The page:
Questions about enum's, arrays and const's

Hi, I'm pretty new with the Arduino and I got a few questions.

My first one is why can't I do that:

enum Params
{
  char Name[16],
  int switchPin,
  int ledPin
};

const Buttons[][Params]
{
  { "btnLivingRoom", 2, 8 },
  { "btnBathRoom", 3, 9 },
  { "btnBedRoom", 4, 10 },
  { "btnKitchen", 5, 11 },
  { "btnParking", 6, 12 }
};

void setup() { ... }

void loop() { ... }

And what the difference between:

new const [] {...}
// Or
const [] {...}

Please explain carefuly :smiley_cat:
Thanks in advance.

My first one is why can't I do that:

Because that is NOT what an enum is for. That looks more like a struct.

const [][Params]
{

So, now you want a variable, of type undefined, with no name, that is constant and a 2D array. No way, Jose.

And what the difference between

One is a steaming pile of stinky crap and the other is a stinky pile of steaming crap.

PaulS:
Because that is NOT what an enum is for. That looks more like a struct.

const [][Params]

{



So, now you want a variable, of type undefined, with no name, that is constant and a 2D array. No way, Jose.
One is a steaming pile of stinky crap and the other is a stinky pile of steaming crap.

Well, I'm not sure if I do understand.
Can you show me please the right way to do that (if possible)?

Can you show me please the right way to do that (if possible)?

To do what?

A variable declaration needs a type, first and foremost.

A variable declaration needs a name.

There can then be modifiers like const, volatile, etc.

So, an array of ints, for instance, looks like:

  int coords[8][8];

You can't use Params as a size. That makes no sense.

You can't make an array of Params, because the definition of Params is all wrong.

Firstly, let me say Im no expert (unless you require expertise in Ale, or mobile comms). However, if it were me, I’d be looking more towards a code like this;

enum Rooms : byte {Bathroom, Dungeon, Shed, Bedroom}; // create the labels

struct Room { // Structure to hold the room entities and the data associated with them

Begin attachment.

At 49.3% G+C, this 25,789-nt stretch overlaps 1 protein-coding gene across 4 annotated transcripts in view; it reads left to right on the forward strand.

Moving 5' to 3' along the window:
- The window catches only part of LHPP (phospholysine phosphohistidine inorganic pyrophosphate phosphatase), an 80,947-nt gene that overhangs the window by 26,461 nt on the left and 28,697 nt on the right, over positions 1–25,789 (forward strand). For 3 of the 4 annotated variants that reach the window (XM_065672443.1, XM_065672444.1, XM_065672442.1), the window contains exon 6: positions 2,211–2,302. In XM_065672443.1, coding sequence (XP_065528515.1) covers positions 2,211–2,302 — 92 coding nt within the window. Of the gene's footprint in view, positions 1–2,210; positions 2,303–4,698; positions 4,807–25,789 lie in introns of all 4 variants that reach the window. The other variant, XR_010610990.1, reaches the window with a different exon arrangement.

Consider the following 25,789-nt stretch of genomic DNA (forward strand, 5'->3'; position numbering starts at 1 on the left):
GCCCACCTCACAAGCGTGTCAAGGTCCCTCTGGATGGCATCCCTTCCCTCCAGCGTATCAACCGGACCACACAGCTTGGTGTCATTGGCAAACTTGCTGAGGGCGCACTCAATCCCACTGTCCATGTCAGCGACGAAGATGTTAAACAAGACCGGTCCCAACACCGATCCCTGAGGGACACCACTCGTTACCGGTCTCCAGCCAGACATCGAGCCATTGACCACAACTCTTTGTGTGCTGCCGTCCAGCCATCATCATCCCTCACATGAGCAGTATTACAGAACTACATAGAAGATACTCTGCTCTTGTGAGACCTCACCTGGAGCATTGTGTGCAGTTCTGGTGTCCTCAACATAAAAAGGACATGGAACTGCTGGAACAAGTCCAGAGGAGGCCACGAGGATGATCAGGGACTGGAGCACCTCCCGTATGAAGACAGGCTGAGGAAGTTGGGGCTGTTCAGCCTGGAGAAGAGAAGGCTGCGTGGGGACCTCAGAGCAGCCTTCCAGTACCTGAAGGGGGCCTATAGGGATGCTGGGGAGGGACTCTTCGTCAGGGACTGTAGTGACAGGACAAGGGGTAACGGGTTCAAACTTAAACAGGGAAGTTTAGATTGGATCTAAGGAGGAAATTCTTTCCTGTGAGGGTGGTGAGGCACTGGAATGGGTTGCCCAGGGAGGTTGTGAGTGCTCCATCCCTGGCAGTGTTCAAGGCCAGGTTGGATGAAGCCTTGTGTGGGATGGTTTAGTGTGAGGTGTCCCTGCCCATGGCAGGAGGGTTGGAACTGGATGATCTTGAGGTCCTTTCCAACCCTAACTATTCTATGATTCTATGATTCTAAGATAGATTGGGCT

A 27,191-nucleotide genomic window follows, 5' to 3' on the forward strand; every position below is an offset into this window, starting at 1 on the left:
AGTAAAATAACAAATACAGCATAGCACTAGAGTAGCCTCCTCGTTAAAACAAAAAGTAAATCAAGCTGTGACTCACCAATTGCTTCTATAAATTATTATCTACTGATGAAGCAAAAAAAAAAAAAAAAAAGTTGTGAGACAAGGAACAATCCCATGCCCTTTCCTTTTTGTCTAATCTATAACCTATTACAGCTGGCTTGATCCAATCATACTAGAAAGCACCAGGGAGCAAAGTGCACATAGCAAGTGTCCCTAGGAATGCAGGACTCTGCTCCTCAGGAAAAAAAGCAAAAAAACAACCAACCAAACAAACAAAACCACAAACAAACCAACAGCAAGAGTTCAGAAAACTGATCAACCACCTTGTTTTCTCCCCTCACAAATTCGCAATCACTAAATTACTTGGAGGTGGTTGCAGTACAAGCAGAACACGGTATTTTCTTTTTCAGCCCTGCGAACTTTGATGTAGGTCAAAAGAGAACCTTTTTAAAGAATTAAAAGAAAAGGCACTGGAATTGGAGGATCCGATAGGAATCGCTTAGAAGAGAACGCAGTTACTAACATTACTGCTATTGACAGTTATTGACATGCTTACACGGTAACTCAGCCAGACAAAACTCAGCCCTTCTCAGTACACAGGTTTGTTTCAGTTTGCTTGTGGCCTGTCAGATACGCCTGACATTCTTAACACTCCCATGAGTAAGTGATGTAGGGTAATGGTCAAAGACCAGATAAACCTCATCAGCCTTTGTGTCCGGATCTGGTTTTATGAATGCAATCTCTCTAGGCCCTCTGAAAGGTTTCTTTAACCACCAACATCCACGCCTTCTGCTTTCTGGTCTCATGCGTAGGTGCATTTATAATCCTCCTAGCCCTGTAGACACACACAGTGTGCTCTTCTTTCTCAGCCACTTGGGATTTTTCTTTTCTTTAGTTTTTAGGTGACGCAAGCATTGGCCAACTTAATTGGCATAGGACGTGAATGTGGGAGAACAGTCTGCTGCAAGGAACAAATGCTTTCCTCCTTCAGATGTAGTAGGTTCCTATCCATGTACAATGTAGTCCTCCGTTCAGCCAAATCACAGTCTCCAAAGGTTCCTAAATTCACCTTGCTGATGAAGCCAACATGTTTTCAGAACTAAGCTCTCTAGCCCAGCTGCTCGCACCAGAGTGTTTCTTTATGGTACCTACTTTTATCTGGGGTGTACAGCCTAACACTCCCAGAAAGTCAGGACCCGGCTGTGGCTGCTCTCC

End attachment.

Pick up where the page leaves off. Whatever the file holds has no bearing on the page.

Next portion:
byte roomEnum; //uses the labels you declared in the enum. pretty sure you could do this as a pointer....
  byte buttonPIN; // the digital pin for the button for that room.
  byte ledPIN; // the digital pin that has the led connected for that room
} ;

// declare each room structure, note the different case on first letter. Cant re-use the exact same label.
Room bathroom = { Bedroom, 2, 6};
Room bedroom = { Bathroom, 3, 7};
Room dungeon = { Dungeon, 4, 8};
Room shed = {Shed, 5, 9};

Now you can refer to each element within the structure by using eg dungeon.buttonPIN or dungeon.ledPIN

ps. if you do have an actual dungeon, we’d like to see pictures :slight_smile:

PaulS:
To do what?

A variable declaration needs a type, first and foremost.

A variable declaration needs a name.

There can then be modifiers like const, volatile, etc.

So, an array of ints, for instance, looks like:

  int coords[8][8];

You can't use Params as a size. That makes no sense.

You can't make an array of Params, because the definition of Params is all wrong.

Thanks, that helps me alot but I'm still not sure how to continue from here.
Maybe I didn't explained myself good.

scrumfled:
Firstly, let me say Im no expert (unless you require expertise in Ale, or mobile comms). However, if it were me, I'd be looking more towards a code like this;

enum Rooms : byte {Bathroom, Dungeon, Shed, Bedroom}; // create the labels

struct Room { // Structure to hold the room entities and the data associated with them
 byte roomEnum; //uses the labels you declared in the enum. pretty sure you could do this as a pointer....
 byte buttonPIN; // the digital pin for the button for that room.